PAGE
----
There are a large number of visually stunning cars at the Auburn Cord Duesenberg Automobile Museum. In addition to the museum’s namesake marques, there are representative examples of competing luxury brands as well as historically significant special interest cars. Truly there are too many magnificent automobiles to really pick a favorite or say that one car stands above the rest. However, there is one car in a position of honor in the museum’s showroom that deserves special mention, the 1932 Cord E-1 limousine prototype. It deserves notice not just because it is a very unique and beautiful one of one prototype of an already collectible marque, but also because of the history of the car’s restoration and the dedication of the Cord enthusiast who donated the E-1 to the museum.
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In the late 1920s and early 1930s, luxury car makers were engaged in a technology race, not unlike today’s horsepower race that sees a 580 HP Camaro one day and a 650 HP Mustang the next. Back then, though, the cachet went to the cars with the most cylinders. Pierce Arrow, Lincoln, Franklin and Packard introduced V12 engines. Cadillac responded with their own V12 but when Marmon upped the ante with a V16, Cadillac matched them. The L-29 Cords, with front wheel drive, established that brand as a technology leader and E. L. Cord wasn’t going to be left behind. First powered by an experimental V16 which was replaced with a V12 of the same 491 cubic inches of displacement, the E-1 has to be one of the longest cars ever made.
To begin with, it used Cord’s standard FWD layout which placed the engine longitudinally behind the transaxle. That’s the reason why all Cords, the L-29 and the 810/812, have long cowl to bumper dimensions. Add the length of a sixteen or twelve cylinder engine, and the result is even longer yet. I supposed that E. L. Cord figured that if you’re going to make an impressive luxury car to gauge interest it might as well be a limousine, so in addition to the long, long hood, the passenger compartment is also longer than even most large cars’ cabins in the 1930s. The E-1 is twenty inches longer than a L-29, with a wheelbase of 157″. The experimental V12 produced 200 horsepower, every one of which was needed to propel the three ton limo.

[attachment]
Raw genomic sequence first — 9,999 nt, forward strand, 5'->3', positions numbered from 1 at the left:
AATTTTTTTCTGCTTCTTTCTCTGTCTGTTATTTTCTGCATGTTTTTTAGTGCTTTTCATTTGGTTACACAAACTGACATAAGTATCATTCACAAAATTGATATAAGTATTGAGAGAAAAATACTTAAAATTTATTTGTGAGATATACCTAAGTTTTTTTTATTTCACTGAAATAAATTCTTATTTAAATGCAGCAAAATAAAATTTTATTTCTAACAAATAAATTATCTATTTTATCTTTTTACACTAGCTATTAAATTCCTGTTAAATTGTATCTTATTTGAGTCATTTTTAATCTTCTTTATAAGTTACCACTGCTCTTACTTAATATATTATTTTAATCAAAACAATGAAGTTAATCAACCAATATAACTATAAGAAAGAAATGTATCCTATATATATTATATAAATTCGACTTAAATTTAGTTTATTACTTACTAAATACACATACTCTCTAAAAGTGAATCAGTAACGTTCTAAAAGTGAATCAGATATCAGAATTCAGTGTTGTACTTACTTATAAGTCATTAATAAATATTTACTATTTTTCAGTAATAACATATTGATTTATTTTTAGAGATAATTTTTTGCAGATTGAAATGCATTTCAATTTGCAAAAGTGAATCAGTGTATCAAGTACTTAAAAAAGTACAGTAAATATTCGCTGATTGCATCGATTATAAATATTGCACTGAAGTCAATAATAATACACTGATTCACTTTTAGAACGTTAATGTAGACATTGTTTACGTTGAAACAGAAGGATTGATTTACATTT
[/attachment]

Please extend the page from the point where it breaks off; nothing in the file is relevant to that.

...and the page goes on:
Cord used the E-1 as a personal vehicle for himself, but before the odometer ticked off 1,000 miles, it became obvious that the middle of a financial depression was not the time to launch a luxury car. The car was disassembled and the V12 was used to power a backup generator in the Auburn factory. The E-1’s story might have ended there were it not for Paul Bryant, a life long Cord enthusiast and retired physics professor.
Bryant is a respected Cord historian and collector who has restored more than one classic Cord, including the “Coppertone” Cord 810 prototype. More than two decades ago he found a limousine body in a barn in rural Illinois. It had no engine, no fenders, and no grille. Research proved the hulk to be the E-1 and Bryant loaned the find to the ACD museum where it was on display for a while, after which it was shipped to Stan Gilliland’s Auburn/Cord Parts restoration shop in Wellington, Kansas, where it sat while Bryant tracked down the rest of the car. Miraculously, all the E-1’s important original parts were found.
The fenders were all the way in Arizona, while the radiator shell and grille was a bit closer, in Ohio. The final puzzle was when the backup generator’s engine in the Auburn factory was identified as the long “lost” experimental V12. The restoration was begun.
Bryant’s dedication to Cords is such that for 10 months he moved into Gilliland’s shop, assisting with the restoration, seeing his wife only on weekends. Finally, the restored Cord E-1 got its first showing at the Pebble Beach concours. Then, in an act that might surprise you and me but not anyone that knows him, Paul Bryant donated the almost priceless E-1 to the Auburn Cord Duesenberg Automobile Museum, so the world could enjoy it.
Bryant explained the gift’s motivation. “It’s so much a part of the history of E.L. Cord, that it belongs in the museum.”